Well-being in Philosophy
Concentrate on what you have to do. Fix your eyes on it. Remind yourself that your task is to be a good human being; remind yourself what nature demands of people. Then do it, without hesitation, and speak the truth as you see it. But with kindness. With humility. Without hypocrisy.Marcus Aurelius
In our modern society, the concept of being “stoic” is very different from the term’s philosophical roots. When we now think of a stoic individual, we will often think the following: quiet, dispassionate, cold, hardened, and all too often it seems, manly. Stoicism has recently been conflated with our rather warped conceptions of masculinity and how men should behave.
Think how often men attempt to live up to the image of the stoic, powerful Spartan.
Stoicism however, was initially something very different. It was a branch of moral philosophy developed by Zeno of Citium in Ancient Athens. The school of Stoic thinking continued to grow with further thinkers adding to its philosophies. Some famous practitioners of Stoicism were Seneca, Epictetus and the Roman emperor Marcus Aurelius.
The endpoint of Stoicism was to achieve ataraxia, a state of profound tranquillity. This is a state in which one is free from stress and worry.
“Well-being is attained little by little, and nevertheless is no little thing itself. “Zeno of Citium
With Stoic philosophy basing itself around the pursuit of a healthy, happy life, I thought it would be good to look at the ways in which we can learn from it in our modern lives. Many modern “self-help” gurus borrow from the work of the Stoics whether or not they are overtly aware. With this in mind, I thought it was about time these absolute mad lads got the credit they so rightly deserve.
So, with the scene thoroughly set, here it is…
Ten things we can take away from the Stoics
1 – Provides a system for dealing with worry and stress
Our modern society is extremely stressful. There is no denying it. Our minds are constantly bombarded by external forces that often conflict with our core values and beliefs. These are often set in direct opposition to us living a stress free existence.
Equally, the men and women of ancient Greece and Rome had a pretty hard time of it as well. This was a time where wars were common place and individuals had to live without the majority of our modern luxuries. Life wasn’t easy.
Take the life of the Stoic thinker Seneca for example. He suffered from tuberculosis early in his life. At the time, this would have been a death sentence for most. In fact, even John Keats in the Nineteenth century saw the disease as a death sentence. The fact Seneca somehow survived is nothing short of incredible.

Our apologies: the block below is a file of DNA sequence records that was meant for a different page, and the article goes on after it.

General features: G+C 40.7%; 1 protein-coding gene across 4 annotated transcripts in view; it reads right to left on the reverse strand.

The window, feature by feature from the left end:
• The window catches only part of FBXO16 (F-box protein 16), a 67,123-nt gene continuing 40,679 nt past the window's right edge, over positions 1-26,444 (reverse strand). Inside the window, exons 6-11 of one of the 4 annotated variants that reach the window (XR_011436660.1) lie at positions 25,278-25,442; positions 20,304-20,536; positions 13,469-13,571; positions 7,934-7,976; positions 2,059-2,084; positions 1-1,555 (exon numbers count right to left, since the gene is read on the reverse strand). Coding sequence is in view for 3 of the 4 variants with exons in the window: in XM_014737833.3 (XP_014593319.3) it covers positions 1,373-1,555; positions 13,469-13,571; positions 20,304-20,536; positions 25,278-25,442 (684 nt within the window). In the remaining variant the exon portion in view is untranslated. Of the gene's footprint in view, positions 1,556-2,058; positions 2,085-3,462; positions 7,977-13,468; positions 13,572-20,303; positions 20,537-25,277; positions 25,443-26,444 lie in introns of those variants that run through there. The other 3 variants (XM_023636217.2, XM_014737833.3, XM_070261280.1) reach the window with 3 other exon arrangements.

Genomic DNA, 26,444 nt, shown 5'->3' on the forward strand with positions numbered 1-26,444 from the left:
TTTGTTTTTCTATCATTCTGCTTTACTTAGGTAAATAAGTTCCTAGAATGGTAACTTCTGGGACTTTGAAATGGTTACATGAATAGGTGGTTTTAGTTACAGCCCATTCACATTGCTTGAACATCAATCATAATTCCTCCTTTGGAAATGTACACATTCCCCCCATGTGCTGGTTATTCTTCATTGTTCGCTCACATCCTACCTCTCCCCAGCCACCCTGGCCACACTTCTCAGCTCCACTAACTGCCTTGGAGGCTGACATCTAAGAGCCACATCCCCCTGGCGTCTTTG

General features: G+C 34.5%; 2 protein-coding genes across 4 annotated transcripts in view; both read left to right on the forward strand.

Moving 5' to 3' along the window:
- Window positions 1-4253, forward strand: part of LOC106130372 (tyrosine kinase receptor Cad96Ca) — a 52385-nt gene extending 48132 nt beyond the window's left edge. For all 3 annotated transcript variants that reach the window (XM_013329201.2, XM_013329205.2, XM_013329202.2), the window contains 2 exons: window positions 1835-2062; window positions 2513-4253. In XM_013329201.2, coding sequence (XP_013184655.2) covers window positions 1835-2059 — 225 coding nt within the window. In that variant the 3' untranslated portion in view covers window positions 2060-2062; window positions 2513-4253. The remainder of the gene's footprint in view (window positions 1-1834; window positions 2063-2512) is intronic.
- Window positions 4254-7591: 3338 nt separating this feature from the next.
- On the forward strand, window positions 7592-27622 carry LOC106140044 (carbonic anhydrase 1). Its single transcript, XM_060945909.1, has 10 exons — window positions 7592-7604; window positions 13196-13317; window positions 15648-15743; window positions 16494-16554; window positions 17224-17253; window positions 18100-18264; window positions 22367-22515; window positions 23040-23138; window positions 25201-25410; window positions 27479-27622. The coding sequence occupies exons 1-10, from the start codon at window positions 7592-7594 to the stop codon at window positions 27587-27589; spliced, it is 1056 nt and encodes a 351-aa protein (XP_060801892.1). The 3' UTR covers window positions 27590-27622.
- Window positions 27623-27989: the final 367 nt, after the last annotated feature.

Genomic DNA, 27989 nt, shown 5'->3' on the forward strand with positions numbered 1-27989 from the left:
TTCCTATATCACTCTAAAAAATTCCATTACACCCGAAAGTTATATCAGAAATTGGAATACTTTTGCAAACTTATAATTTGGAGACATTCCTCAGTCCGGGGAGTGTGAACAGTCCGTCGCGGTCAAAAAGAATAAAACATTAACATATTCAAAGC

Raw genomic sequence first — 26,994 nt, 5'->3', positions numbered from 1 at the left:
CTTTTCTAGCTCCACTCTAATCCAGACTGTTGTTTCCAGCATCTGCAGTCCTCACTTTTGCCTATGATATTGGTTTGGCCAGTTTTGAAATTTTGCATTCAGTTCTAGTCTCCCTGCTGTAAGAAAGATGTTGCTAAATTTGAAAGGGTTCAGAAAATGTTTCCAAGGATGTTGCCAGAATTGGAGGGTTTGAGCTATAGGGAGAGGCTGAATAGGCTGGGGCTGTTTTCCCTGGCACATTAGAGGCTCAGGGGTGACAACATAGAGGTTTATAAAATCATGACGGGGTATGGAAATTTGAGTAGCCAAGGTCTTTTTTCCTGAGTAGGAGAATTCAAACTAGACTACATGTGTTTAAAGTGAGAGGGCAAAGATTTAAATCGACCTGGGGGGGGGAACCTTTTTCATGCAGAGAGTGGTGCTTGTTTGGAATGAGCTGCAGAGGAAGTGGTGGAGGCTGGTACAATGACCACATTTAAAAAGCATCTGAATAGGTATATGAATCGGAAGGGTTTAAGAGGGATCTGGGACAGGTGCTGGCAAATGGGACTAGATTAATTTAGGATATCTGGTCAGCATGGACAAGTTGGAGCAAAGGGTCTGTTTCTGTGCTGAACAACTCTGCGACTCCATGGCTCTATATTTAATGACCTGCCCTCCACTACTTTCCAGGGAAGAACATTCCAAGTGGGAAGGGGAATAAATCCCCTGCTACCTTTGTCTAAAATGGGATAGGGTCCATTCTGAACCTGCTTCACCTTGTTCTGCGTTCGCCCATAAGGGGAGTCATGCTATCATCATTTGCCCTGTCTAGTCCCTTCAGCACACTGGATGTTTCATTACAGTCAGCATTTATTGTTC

Later, under the rule of Emperor Claudius, Seneca was sentenced to death but got off lightly with exile. This however, never stopped him and his exile was eventually overturned. Despite the multiple hardships he had endured, Seneca never gave up.
“Difficulties strengthen the mind, as labour does the body.”Seneca
This ability to cope would be in no small part due to Stoic approach to life. Stoicism offers a system for dealing with hardships, coping with the stressful situations around us and obtaining peace of mind.
2 – Offers an escape from hedonism
With the advent of consumerism, we are an extremely hedonistic culture. Retail therapy is an extremely common form of distraction from our stresses.
Despite how this act of buying new shit appears to help us in the short term, it never lasts. As soon as the initial euphoria of our new purchase wears off, reality settles back in and our anxieties return. Sometimes, it even makes us feel even worse as we grow to regret purchasing that fancy new Iphone when we realise its no different to the one we already had. The good feeling is often supplanted by ones of guilt.
Stoic thinking allows us to get off the hedonic treadmill of capitalism and obtain a more lasting peace. This is due to its focus on the pursuit of arete (virtue), over the pursuit of fancy new shit.
This Stoic sense of virtue, is far removed from Christian virtue and isn’t a strict moral code of rules and religious tenets. Instead, it based around the fulfilment of one’s individual purpose. The act of living up to one’s full potential.
In pursuing such a goal, one is gifted a prolonged meaning in life, far outlasting the short term fix of buying a new pair of shoes.
” Wealth consists not in having great possessions, but in having few wants.”Epictetus
3 – Promotes a purpose in life
Anxieties are so often brought about by the lack of purpose and meaning in life. This meaning we seek, is often external to ourselves.